Transitioning is a huge concern for parents and educators of toddlers, both for the typically developing and special needs kids. Struggling to get their child to leave the playground, come to the dinner table, or enter/leave the tub are very high priority concerns for a lot of the parents I meet as an occupational therapist. Educators and therapists refer to these struggles as difficulties with transitioning. Dr. Harvey Karp’s fabulous Happiest Toddler on the Block program has a unique perspective on the experience of transitioning, and some equally unique strategies.
Toddlers’ brains aren’t wired to switch focus quickly once they are fully engaged in something, especially something that they enjoy. They have no real sense of time, so saying that you need time to run to the store or library has no meaning to them. There is always more time in toddler land. Toddlers with spirited temperaments may see 5 trucks in the sandbox, and decide that they will be playing with all of them. Leaving after only playing with 3 is going to seem like leaving before the main course is served; he’s been cheated! Sometimes imagining having fun at home while at the playground is impossible for the concrete toddler brain; toddlers need an actual toy in your hand that is his “transition object” to hold while leaving the playground and getting into the car.
One of the most common transitioning techniques suggested in behavior management books is to give 5-minute and 1-minute warnings. This can work well with an easy child with good language skills, a child who simply needs a bit of advance notice. If your child really struggles with ending something fun and moving on, this suggestion is often pointless advice. Your child still cries. Sometimes they cry more because they don’t understand that you are giving a warning, not making an announcement of immediate departure. Sometimes they cry because they feel the need to protest what is clearly your choice, not theirs. They haven’t been consulted.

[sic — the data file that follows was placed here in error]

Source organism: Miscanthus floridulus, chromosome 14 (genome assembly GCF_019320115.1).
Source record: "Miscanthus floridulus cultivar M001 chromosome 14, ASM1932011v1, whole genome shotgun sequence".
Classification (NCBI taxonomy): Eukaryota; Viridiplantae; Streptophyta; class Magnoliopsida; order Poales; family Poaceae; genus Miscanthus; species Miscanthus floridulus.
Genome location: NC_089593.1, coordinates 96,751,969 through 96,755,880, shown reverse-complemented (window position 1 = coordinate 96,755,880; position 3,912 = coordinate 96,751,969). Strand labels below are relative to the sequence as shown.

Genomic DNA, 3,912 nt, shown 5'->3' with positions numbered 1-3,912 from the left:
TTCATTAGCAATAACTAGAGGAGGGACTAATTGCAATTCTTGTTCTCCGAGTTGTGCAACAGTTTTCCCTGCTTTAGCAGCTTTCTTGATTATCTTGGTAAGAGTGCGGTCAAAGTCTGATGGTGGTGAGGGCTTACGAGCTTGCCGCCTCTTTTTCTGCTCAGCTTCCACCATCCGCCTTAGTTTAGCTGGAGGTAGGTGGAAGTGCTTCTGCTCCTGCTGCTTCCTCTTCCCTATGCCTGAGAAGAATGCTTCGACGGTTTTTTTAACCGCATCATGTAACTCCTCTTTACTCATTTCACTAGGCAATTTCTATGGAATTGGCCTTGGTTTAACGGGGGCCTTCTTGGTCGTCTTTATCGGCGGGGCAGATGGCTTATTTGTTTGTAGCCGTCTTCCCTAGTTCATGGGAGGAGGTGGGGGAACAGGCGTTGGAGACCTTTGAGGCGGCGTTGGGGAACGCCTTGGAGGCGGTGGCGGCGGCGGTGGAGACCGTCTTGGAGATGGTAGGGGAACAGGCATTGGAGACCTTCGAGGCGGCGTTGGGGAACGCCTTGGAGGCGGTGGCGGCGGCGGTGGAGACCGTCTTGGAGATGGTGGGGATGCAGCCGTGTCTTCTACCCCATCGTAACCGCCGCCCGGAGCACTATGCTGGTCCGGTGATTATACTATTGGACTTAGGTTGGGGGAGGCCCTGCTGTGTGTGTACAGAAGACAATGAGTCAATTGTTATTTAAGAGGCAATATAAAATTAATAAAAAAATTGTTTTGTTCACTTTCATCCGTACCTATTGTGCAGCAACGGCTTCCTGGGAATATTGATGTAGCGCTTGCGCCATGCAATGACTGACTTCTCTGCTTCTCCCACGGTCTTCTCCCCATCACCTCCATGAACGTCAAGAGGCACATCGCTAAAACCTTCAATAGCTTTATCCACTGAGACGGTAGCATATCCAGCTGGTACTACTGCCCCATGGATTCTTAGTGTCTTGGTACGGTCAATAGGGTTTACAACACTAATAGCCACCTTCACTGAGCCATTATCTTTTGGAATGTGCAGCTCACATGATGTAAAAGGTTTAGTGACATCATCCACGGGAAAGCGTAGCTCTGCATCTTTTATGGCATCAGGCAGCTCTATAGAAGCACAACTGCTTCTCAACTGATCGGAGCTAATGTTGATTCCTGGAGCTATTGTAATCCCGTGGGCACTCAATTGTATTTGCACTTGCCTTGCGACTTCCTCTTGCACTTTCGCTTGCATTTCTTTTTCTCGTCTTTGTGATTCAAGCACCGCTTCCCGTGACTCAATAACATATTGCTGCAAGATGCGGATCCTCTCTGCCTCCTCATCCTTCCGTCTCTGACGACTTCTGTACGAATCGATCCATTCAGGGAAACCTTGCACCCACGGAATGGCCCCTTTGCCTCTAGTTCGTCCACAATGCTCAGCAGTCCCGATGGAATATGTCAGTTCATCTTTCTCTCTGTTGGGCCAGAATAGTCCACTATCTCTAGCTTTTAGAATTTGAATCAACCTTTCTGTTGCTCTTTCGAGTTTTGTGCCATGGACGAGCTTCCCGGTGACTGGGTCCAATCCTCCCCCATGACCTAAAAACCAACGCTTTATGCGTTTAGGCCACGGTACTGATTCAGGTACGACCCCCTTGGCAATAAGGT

The Happiest Toddler techniques of “win-win compromise”, “kind ignoring”, “toddler-ese communication” and “The Fast Food Rule” can really help you here. Announce firmly and warmly that you will be leaving the playground soon. Ask if your child wants to leave in one minute or two minutes. If your child isn’t capable of understanding that two is more than one, you need a different approach. That could be ” Go now or more play?”. Your child may respond “more!!!” and keep digging in the sandbox. Your response is something like “OK, you win! A teeny tiny bit more play then home”. This may be enough communication and negotiation for your child; he can comprehend that you know he wants to stay.
If you can, start clearing away all the fun toys, maybe putting them in a box or behind you. Your child will see less fun available and see you cleaning up. All these are signals that the fun is ending and that you mean business. If you receive a bit of whining or throwing of a toy in protest, rephrase your original statement, “teeny bit more play then home” and even use a little of the kind ignoring technique (where you briefly don’t make eye contact and turn slightly away from the protestor while you tidy up). You aren’t rejecting him, but you are sending the message that minor defiance is not impressing you or changing your mind.